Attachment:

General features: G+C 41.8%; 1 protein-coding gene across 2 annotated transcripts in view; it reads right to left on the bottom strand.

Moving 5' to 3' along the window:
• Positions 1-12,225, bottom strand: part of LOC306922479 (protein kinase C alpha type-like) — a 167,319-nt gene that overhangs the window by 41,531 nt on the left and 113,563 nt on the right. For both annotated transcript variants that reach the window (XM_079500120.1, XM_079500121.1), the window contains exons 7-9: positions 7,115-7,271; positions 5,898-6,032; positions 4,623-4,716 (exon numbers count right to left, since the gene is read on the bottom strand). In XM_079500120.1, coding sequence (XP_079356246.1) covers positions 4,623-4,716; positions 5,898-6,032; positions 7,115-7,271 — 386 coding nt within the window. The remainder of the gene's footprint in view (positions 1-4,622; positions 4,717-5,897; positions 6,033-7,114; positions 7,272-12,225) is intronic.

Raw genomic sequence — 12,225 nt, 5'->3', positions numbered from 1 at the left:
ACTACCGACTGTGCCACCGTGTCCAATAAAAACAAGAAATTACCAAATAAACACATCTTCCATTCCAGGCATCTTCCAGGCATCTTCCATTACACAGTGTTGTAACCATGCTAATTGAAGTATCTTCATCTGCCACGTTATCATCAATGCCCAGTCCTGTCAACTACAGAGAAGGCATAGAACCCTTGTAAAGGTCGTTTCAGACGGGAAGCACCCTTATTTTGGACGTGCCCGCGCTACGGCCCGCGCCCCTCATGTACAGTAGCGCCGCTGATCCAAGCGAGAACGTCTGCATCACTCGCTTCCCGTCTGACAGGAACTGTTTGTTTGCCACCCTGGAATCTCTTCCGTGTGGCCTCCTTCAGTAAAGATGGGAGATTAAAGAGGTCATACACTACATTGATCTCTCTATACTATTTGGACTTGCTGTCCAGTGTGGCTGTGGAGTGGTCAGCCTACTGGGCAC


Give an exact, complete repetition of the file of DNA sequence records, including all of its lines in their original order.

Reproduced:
General features: G+C 41.8%; 1 protein-coding gene across 2 annotated transcripts in view; it reads right to left on the bottom strand.

Moving 5' to 3' along the window:
• Positions 1-12,225, bottom strand: part of LOC306922479 (protein kinase C alpha type-like) — a 167,319-nt gene that overhangs the window by 41,531 nt on the left and 113,563 nt on the right. For both annotated transcript variants that reach the window (XM_079500120.1, XM_079500121.1), the window contains exons 7-9: positions 7,115-7,271; positions 5,898-6,032; positions 4,623-4,716 (exon numbers count right to left, since the gene is read on the bottom strand). In XM_079500120.1, coding sequence (XP_079356246.1) covers positions 4,623-4,716; positions 5,898-6,032; positions 7,115-7,271 — 386 coding nt within the window. The remainder of the gene's footprint in view (positions 1-4,622; positions 4,717-5,897; positions 6,033-7,114; positions 7,272-12,225) is intronic.

Raw genomic sequence — 12,225 nt, 5'->3', positions numbered from 1 at the left:
ACTACCGACTGTGCCACCGTGTCCAATAAAAACAAGAAATTACCAAATAAACACATCTTCCATTCCAGGCATCTTCCAGGCATCTTCCATTACACAGTGTTGTAACCATGCTAATTGAAGTATCTTCATCTGCCACGTTATCATCAATGCCCAGTCCTGTCAACTACAGAGAAGGCATAGAACCCTTGTAAAGGTCGTTTCAGACGGGAAGCACCCTTATTTTGGACGTGCCCGCGCTACGGCCCGCGCCCCTCATGTACAGTAGCGCCGCTGATCCAAGCGAGAACGTCTGCATCACTCGCTTCCCGTCTGACAGGAACTGTTTGTTTGCCACCCTGGAATCTCTTCCGTGTGGCCTCCTTCAGTAAAGATGGGAGATTAAAGAGGTCATACACTACATTGATCTCTCTATACTATTTGGACTTGCTGTCCAGTGTGGCTGTGGAGTGGTCAGCCTACTGGGCAC